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Physiol Genomics. 2017 Jul 1;49(7):368-384. doi: 10.1152/physiolgenomics.00024.2017. Epub 2017 May 26.

Cardiac telomere length in heart development, function, and disease.

Author information

1
Faculty of Science and Technology, School of Applied and Biomedical Sciences, Federation University Australia, Balllarat, Australia.
2
Faculty of Science and Technology, School of Applied and Biomedical Sciences, Federation University Australia, Balllarat, Australia; f.charchar@federation.edu.au.
3
Department of Physiology, The University of Melbourne, Melbourne, Australia; and.
4
Department of Cardiovascular Sciences, University of Leicester, Leicester, United Kingdom.

Abstract

Telomeres are repetitive nucleoprotein structures at chromosome ends, and a decrease in the number of these repeats, known as a reduction in telomere length (TL), triggers cellular senescence and apoptosis. Heart disease, the worldwide leading cause of death, often results from the loss of cardiac cells, which could be explained by decreases in TL. Due to the cell-specific regulation of TL, this review focuses on studies that have measured telomeres in heart cells and critically assesses the relationship between cardiac TL and heart function. There are several lines of evidence that have identified rapid changes in cardiac TL during the onset and progression of heart disease as well as at critical stages of development. There are also many factors, such as the loss of telomeric proteins, oxidative stress, and hypoxia, that decrease cardiac TL and heart function. In contrast, antioxidants, calorie restriction, and exercise can prevent both cardiac telomere attrition and the progression of heart disease. TL in the heart is also indicative of proliferative potential and could facilitate the identification of cells suitable for cardiac rejuvenation. Although these findings highlight the involvement of TL in heart function, there are important questions regarding the validity of animal models, as well as several confounding factors, that need to be considered when interpreting results and planning future research. With these in mind, elucidating the telomeric mechanisms involved in heart development and the transition to disease holds promise to prevent cardiac dysfunction and potentiate regeneration after injury.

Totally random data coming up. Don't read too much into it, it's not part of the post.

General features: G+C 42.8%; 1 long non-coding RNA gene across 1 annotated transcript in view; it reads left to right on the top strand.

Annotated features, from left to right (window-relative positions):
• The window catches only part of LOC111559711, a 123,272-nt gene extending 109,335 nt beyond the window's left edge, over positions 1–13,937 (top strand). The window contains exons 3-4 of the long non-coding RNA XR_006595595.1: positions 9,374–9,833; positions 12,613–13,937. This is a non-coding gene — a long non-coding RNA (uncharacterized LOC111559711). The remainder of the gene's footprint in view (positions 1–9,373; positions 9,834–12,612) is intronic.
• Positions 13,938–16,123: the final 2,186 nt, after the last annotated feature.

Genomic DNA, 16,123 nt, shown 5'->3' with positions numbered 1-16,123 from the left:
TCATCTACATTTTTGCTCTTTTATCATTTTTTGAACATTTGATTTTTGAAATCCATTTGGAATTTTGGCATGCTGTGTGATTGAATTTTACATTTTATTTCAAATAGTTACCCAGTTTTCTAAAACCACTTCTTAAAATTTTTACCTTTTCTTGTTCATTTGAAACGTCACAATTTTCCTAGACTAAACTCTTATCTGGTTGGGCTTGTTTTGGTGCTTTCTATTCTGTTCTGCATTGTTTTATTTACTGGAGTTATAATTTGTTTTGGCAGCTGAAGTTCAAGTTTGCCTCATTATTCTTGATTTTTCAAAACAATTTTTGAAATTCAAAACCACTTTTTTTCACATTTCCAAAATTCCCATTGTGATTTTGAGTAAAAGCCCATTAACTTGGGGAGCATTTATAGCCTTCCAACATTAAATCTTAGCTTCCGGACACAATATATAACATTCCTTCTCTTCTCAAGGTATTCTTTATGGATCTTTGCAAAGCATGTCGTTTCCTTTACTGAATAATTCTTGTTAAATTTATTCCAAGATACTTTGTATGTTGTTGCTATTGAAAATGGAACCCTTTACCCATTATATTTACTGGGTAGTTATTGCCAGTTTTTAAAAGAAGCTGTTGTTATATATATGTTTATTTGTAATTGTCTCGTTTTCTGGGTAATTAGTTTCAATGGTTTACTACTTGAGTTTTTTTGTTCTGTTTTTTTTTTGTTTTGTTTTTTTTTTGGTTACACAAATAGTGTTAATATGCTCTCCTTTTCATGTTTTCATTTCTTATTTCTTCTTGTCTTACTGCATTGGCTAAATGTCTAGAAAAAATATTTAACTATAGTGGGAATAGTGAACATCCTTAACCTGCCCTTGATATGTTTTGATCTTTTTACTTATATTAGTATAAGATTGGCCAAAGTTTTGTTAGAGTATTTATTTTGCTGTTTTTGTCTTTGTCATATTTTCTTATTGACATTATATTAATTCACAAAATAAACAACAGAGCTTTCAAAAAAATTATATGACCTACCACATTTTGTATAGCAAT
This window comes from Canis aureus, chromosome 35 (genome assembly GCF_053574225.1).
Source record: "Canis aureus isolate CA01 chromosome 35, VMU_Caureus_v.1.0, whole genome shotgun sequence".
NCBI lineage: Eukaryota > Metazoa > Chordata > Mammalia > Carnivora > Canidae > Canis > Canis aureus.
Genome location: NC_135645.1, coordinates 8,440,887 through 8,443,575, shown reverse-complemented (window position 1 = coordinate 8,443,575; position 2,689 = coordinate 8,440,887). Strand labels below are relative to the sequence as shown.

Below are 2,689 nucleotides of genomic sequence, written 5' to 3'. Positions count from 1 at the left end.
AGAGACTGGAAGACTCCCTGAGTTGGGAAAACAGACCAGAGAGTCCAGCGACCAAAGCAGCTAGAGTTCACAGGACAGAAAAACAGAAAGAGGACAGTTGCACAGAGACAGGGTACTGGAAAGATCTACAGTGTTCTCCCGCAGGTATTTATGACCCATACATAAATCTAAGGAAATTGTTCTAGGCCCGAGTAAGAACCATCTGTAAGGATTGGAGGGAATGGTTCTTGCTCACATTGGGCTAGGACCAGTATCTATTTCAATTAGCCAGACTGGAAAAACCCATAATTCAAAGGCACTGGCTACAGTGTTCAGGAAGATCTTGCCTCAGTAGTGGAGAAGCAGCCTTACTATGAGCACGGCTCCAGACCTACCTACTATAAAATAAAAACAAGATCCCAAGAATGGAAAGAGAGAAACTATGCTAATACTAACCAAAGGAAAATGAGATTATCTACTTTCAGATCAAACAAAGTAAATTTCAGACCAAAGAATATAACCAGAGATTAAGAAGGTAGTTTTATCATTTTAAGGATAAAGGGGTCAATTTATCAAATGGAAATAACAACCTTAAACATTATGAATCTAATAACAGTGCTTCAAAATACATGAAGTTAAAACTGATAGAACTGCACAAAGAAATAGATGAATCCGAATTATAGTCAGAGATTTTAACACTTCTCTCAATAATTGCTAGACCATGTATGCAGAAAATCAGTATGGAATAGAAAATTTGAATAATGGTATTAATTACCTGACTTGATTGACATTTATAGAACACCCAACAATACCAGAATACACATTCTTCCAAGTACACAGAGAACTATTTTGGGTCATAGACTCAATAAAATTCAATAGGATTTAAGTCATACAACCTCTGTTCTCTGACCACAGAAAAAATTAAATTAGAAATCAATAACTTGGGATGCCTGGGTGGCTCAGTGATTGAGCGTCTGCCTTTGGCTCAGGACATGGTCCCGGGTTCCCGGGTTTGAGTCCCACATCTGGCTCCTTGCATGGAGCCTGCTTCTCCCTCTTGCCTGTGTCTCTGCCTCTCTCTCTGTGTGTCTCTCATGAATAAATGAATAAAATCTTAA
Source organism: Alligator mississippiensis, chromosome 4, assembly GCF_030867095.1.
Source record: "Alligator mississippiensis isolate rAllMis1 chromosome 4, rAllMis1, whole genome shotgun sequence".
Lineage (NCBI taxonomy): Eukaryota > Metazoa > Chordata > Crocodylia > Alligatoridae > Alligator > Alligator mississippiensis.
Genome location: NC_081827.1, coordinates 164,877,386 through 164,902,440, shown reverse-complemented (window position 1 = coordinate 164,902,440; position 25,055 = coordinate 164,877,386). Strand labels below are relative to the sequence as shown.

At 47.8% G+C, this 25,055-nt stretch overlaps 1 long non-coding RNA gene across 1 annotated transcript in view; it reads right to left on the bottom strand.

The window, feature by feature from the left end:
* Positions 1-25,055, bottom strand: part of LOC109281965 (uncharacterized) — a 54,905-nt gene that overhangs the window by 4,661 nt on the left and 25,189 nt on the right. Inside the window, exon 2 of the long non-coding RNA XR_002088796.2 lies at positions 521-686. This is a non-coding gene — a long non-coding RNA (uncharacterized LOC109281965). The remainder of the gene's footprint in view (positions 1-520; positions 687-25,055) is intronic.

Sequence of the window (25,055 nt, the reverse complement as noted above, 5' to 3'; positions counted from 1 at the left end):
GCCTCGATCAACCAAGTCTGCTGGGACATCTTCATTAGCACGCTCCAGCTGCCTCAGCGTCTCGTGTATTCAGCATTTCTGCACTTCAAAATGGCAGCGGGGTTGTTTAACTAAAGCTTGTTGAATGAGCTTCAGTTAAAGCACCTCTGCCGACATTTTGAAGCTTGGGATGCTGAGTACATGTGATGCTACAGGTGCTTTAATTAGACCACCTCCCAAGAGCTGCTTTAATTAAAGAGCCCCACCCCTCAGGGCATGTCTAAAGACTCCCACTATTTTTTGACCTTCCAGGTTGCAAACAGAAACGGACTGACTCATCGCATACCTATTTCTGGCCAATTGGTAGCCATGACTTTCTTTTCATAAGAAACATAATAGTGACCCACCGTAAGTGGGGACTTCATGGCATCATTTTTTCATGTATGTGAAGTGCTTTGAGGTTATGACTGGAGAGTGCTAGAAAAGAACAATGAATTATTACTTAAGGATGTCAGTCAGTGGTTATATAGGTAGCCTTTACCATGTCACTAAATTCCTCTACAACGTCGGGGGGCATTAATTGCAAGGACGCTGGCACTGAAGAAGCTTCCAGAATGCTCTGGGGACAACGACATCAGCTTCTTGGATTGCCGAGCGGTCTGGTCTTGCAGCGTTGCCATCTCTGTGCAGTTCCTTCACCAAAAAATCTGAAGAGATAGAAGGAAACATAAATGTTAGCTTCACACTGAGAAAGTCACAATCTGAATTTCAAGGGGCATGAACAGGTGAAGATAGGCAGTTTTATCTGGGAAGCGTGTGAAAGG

KEYWORDS:

apoptosis; cardiac hypertrophy; cardiomyocytes; heart disease; senescence; telomere length

[Indexed for MEDLINE]

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